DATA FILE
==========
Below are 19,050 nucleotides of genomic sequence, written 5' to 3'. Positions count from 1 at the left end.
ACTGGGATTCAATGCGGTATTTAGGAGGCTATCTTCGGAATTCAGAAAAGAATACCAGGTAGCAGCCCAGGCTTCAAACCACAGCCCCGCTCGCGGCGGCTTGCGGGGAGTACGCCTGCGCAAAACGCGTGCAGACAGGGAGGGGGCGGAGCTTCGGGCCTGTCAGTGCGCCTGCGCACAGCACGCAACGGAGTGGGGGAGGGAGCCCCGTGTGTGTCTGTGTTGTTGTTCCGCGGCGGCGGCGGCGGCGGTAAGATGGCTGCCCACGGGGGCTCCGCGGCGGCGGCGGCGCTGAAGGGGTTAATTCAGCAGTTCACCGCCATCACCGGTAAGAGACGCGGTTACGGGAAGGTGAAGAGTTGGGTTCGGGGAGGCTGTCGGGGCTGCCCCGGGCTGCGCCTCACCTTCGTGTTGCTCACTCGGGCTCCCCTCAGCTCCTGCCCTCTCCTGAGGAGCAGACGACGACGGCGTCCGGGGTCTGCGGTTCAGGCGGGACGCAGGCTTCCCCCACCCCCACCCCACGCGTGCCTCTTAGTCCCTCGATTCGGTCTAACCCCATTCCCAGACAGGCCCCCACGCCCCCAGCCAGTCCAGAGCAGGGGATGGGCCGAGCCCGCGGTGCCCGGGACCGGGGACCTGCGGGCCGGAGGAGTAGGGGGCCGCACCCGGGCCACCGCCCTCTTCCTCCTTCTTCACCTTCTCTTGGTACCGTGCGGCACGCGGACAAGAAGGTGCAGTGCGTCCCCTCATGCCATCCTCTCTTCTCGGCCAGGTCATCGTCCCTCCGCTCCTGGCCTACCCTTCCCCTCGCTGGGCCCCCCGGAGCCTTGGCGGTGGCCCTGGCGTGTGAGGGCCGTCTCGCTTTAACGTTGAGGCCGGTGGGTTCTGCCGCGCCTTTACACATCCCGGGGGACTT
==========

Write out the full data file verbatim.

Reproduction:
Below are 19,050 nucleotides of genomic sequence, written 5' to 3'. Positions count from 1 at the left end.
ACTGGGATTCAATGCGGTATTTAGGAGGCTATCTTCGGAATTCAGAAAAGAATACCAGGTAGCAGCCCAGGCTTCAAACCACAGCCCCGCTCGCGGCGGCTTGCGGGGAGTACGCCTGCGCAAAACGCGTGCAGACAGGGAGGGGGCGGAGCTTCGGGCCTGTCAGTGCGCCTGCGCACAGCACGCAACGGAGTGGGGGAGGGAGCCCCGTGTGTGTCTGTGTTGTTGTTCCGCGGCGGCGGCGGCGGCGGTAAGATGGCTGCCCACGGGGGCTCCGCGGCGGCGGCGGCGCTGAAGGGGTTAATTCAGCAGTTCACCGCCATCACCGGTAAGAGACGCGGTTACGGGAAGGTGAAGAGTTGGGTTCGGGGAGGCTGTCGGGGCTGCCCCGGGCTGCGCCTCACCTTCGTGTTGCTCACTCGGGCTCCCCTCAGCTCCTGCCCTCTCCTGAGGAGCAGACGACGACGGCGTCCGGGGTCTGCGGTTCAGGCGGGACGCAGGCTTCCCCCACCCCCACCCCACGCGTGCCTCTTAGTCCCTCGATTCGGTCTAACCCCATTCCCAGACAGGCCCCCACGCCCCCAGCCAGTCCAGAGCAGGGGATGGGCCGAGCCCGCGGTGCCCGGGACCGGGGACCTGCGGGCCGGAGGAGTAGGGGGCCGCACCCGGGCCACCGCCCTCTTCCTCCTTCTTCACCTTCTCTTGGTACCGTGCGGCACGCGGACAAGAAGGTGCAGTGCGTCCCCTCATGCCATCCTCTCTTCTCGGCCAGGTCATCGTCCCTCCGCTCCTGGCCTACCCTTCCCCTCGCTGGGCCCCCCGGAGCCTTGGCGGTGGCCCTGGCGTGTGAGGGCCGTCTCGCTTTAACGTTGAGGCCGGTGGGTTCTGCCGCGCCTTTACACATCCCGGGGGACTT